Greenhaus said he sees a 50-percent chance of Fed action at the next meeting, though some economists see a much lower probability. (Watch: What Happens After Jackson Hole?)

“It was pretty strident,” said David Ader, chief Treasury strategist at CRT Capital of Bernanke’s speech. “Again he brings up fiscal cliff issues, European issues that are outside of the Fed’s control. Nothing new, but he really when out of his way to say what we’ve done is right and it will still have impact.”

Ben Bernanke in Jackson Hole on August 31, 2012.
CNBC
Ben Bernanke in Jackson Hole on August 31, 2012.

Markets have been expecting the Fed to carry out QE3 (learn more), a third program of asset purchases. Fed watchers believe in the next round, the Fed would buy a blend of Treasury bonds and mortgages. It currently is conducting Operation Twist, a program under which it buys long term Treasury securities and sells shorter duration securities, which does not expand its balance sheet like it does in QE.

Ader said Bernanke’s comments on the unemployment situation were particularly strong. Employment is one of the Fed’s dual mandates (the other being inflation). Bernanke blamed high unemployment on the financial crisis and said the economy is constrained by fiscal policy.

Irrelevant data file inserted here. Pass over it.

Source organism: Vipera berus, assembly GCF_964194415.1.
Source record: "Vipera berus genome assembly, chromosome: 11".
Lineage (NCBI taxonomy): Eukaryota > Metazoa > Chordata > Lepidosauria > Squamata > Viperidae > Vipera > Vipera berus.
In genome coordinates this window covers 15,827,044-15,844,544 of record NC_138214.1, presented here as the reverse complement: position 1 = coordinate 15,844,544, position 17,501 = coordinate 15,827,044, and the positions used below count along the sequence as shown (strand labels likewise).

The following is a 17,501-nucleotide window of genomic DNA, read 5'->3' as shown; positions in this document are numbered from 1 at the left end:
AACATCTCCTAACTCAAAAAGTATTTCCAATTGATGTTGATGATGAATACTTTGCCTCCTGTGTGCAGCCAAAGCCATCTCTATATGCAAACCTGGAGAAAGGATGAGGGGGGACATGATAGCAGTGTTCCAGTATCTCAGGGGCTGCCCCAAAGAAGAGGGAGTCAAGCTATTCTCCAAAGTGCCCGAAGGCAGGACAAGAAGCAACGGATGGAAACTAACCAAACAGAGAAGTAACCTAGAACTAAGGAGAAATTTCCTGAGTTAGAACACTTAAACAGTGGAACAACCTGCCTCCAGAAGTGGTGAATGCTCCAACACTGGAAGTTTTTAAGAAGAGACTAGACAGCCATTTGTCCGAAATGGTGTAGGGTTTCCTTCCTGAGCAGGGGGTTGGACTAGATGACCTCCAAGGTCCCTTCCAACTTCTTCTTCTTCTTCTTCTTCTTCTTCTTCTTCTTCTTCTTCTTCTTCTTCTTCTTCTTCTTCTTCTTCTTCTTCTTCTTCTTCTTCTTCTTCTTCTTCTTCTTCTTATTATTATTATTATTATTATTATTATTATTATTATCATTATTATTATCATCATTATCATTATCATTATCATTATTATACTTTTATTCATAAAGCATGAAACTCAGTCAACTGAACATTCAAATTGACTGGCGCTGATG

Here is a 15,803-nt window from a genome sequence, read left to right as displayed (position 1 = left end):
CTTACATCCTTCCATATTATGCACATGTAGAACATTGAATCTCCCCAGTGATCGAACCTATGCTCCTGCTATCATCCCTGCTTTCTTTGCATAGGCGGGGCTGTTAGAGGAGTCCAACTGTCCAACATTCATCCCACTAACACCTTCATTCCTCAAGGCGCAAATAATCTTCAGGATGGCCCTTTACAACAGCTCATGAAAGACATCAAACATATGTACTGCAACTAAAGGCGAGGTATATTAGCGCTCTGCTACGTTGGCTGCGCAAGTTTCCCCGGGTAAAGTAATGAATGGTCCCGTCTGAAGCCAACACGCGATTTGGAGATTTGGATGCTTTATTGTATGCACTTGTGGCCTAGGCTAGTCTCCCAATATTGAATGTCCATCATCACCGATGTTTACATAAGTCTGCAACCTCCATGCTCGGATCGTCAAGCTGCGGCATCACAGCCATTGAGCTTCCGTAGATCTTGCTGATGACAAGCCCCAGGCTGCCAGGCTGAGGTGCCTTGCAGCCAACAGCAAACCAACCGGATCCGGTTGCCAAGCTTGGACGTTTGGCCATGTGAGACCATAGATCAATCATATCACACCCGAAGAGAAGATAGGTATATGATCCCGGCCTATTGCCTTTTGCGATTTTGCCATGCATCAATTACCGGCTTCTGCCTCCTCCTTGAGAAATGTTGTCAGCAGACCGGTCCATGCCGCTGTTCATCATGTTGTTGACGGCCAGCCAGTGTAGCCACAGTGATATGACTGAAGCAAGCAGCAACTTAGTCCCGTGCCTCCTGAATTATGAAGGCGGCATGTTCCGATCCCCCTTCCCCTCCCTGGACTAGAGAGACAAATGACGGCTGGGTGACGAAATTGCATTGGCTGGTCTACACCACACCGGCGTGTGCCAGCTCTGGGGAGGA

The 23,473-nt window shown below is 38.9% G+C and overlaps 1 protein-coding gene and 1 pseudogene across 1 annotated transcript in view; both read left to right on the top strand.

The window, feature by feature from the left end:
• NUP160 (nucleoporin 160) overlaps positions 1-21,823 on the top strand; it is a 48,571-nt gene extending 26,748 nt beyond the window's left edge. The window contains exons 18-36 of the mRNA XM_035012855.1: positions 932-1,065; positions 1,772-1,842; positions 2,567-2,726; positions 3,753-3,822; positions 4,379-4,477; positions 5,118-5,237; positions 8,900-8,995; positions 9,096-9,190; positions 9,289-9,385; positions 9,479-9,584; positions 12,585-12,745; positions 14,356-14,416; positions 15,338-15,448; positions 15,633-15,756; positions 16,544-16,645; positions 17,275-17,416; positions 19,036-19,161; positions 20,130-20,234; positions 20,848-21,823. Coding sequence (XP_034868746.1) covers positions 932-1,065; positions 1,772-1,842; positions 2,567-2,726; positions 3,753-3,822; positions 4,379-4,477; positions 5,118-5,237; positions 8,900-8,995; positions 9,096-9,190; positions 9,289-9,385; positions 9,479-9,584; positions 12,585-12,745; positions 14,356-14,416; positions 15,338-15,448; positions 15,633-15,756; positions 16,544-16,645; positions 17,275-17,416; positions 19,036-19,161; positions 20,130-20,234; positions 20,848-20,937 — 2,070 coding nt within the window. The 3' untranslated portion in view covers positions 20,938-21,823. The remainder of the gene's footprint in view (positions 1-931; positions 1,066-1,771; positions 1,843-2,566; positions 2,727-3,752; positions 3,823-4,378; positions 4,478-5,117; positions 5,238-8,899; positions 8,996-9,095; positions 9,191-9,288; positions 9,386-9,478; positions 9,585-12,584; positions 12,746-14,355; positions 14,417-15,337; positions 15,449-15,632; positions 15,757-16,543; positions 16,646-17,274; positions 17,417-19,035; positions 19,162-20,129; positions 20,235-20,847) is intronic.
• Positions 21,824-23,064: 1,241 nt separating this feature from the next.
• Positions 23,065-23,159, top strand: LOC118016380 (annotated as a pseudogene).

“The stagnation of the labor market in particular is a grave concern not only because of the enormous suffering and waste of human talent it entails, but also because persistently high levels of unemployment will wreak structural damage on our economy that could last for many years,” Bernanke said.

On Thursday, Atlanta Fed President Dennis Lockhart told CNBC’s Steve Liesman that the Fed could take action if monthly job creation fell below 100,000, but for now more easing is a “close call.” The July jobs report showed the creation of 163,000 non farm payrolls, and the expectations for August are about 120,000 new jobs.